GoDaddy’s Managed WordPress Hosting Fails to Provide Important Security Feature

We were recently brought in to deal with a WordPress website that had been hacked multiple times and just re-hacked. In that type of situation one of the first things that should be done is to review the log files available for the website, since those are likely to provide evidence on how the website is being re-hacked and depending on how far the logs go back, how the website was originally hacked.

One of the big problems we find in being able to review the log files of a hacked website, is that often times web hosts only store the log of HTTP activity for a short period, in some cases less than a days worth of logging is available. One of the better web hosts when it comes to this is GoDaddy. With their standard web hosting accounts using their own control panel, they store about a months worth of logging. When using the cPanel control panel instead, the log is stored for a shorter time period by default, but you can enable archiving, so we can at least make sure it stored for a longer period once we get started on the cleanup.

The website we are dealing with in this case though was in GoDaddy’s Managed WordPress hosting account, which we would find out when the client tried to get access to the log files, does not provide any access to the log files. We are puzzled that they manage to provide that in the standard web hosting accounts, but not not in what would seem to us to be a higher end type of account. The explanation for why they can not provide it, is also puzzling, as they say they can’t provide it because the website is hosted in a shared environment. The other web hosting accounts are also on shared environment and yet they manage to provide them there.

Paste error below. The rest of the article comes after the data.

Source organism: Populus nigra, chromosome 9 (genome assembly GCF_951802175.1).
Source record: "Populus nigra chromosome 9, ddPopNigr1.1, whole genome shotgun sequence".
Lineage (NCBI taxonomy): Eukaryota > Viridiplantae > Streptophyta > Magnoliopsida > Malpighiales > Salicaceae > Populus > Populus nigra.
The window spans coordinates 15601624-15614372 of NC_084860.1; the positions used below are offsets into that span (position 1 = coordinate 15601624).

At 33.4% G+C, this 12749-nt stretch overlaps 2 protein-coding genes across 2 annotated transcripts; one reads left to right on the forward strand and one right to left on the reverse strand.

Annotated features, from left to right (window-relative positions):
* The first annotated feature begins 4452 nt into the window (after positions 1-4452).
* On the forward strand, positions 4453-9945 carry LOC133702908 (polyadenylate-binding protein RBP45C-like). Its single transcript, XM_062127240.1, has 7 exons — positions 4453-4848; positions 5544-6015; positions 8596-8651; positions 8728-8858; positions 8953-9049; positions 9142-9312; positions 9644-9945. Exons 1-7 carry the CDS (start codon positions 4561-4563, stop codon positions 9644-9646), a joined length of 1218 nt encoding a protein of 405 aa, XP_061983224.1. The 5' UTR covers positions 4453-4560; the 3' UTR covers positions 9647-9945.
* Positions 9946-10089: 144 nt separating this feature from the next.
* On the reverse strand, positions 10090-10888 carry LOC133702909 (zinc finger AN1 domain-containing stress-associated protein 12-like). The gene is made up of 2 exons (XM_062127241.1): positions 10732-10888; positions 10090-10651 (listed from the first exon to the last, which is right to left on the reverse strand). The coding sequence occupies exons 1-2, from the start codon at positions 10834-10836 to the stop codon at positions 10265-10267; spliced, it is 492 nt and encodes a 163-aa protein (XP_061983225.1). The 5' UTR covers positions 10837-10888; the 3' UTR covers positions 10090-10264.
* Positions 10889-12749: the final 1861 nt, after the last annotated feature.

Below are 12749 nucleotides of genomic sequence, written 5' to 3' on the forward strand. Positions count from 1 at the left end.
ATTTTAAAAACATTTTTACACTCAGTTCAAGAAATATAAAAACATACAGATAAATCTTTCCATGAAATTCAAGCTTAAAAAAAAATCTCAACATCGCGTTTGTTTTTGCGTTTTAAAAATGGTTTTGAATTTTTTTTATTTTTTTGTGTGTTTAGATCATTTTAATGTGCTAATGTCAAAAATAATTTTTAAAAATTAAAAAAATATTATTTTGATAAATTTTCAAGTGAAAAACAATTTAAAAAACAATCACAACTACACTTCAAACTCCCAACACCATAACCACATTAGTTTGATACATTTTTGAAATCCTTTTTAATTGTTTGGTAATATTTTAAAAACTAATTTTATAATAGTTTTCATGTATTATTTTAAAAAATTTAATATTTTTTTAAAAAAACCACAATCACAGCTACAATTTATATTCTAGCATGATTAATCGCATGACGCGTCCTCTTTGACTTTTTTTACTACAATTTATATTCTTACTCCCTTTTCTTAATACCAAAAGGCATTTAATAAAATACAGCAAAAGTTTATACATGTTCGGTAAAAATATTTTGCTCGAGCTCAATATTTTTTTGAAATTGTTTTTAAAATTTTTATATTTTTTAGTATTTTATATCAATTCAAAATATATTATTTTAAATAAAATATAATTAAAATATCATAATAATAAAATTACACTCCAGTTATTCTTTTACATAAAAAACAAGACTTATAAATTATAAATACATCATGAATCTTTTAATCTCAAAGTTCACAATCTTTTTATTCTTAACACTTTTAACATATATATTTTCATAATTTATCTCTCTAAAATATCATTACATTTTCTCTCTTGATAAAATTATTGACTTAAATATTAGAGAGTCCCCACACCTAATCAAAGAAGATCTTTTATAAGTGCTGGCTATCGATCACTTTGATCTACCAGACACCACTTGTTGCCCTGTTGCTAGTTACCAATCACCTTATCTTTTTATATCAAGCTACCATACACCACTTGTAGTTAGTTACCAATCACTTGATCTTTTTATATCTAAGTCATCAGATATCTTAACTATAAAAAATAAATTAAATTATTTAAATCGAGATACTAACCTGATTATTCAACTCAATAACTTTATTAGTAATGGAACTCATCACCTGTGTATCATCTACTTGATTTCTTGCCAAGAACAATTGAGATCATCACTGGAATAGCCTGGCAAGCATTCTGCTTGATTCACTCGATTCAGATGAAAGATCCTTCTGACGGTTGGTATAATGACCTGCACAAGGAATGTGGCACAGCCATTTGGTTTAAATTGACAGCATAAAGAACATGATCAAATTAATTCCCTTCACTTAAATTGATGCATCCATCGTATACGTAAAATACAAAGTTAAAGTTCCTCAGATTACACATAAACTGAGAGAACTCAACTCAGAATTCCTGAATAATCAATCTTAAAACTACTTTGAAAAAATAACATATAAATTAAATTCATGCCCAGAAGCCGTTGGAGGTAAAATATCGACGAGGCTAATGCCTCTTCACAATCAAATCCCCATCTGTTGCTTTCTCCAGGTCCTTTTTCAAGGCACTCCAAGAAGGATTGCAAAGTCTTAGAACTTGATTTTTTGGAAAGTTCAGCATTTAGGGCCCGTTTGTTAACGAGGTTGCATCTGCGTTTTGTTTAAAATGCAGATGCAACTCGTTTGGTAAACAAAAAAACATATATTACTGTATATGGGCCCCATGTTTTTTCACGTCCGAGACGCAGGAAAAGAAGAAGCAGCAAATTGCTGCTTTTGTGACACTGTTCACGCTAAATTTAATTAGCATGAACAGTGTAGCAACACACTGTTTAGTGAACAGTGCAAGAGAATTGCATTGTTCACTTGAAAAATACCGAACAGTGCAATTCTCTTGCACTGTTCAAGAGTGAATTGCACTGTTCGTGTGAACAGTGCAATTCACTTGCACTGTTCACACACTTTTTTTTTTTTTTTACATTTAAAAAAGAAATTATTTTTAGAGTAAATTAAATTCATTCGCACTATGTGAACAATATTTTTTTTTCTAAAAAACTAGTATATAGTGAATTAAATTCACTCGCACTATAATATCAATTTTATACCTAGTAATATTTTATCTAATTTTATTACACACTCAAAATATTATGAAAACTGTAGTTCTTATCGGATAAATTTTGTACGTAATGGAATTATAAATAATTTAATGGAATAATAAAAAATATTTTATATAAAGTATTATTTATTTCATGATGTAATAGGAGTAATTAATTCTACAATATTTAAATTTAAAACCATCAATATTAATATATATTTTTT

If you are concerned about security we would recommend that you not use their Managed WordPress hosting until they resolve this, since if you were to get hacked, you are going to be missing important information needed to properly clean it up (is worth mentioning that many companies that do hack cleanups either don’t know how to do things properly or are cutting corners and don’t review the log files like they should).

While we were looking over the marketing materials for the service we noticed some security claims that are also worth mentioning. One of the “key features” of the service is that they “keep the bad guys away”:

Keep bad guys at bay Your site gets the personal bodyguard treatment, 24/7. Our security team monitors, thwarts, and deflects so you can rest easy.

Seeing as the website we are dealing with got hit multiple times while using this hosting service, their ability to actually protect the websites is is at least limited.

The ability to protect the website is also contradicted by another feature available in one level of account, which removes malware from the website:

Malware scan & removal Hackers can inject malicious code—malware--into your site to steal info or deface your site. With SiteLock Professional Malware scan (included with Ultimate plan), malware’s found and destroyed before it harms you or your customers.

If they were actually able to protect the websites, as they advertise, then there shouldn’t be any malware getting on the website that needs to be removed.

We would also have wondered about the fact that the company SiteLock would be involved in doing hack cleanups on this service, when they can’t do things properly because the logs are not available, if not for the fact that we have seen that SiteLock doesn’t seem to seem to be interested in properly cleaning up websites and is known for taking advantage of their customers.

It Looks Like SiteLock is Scamming People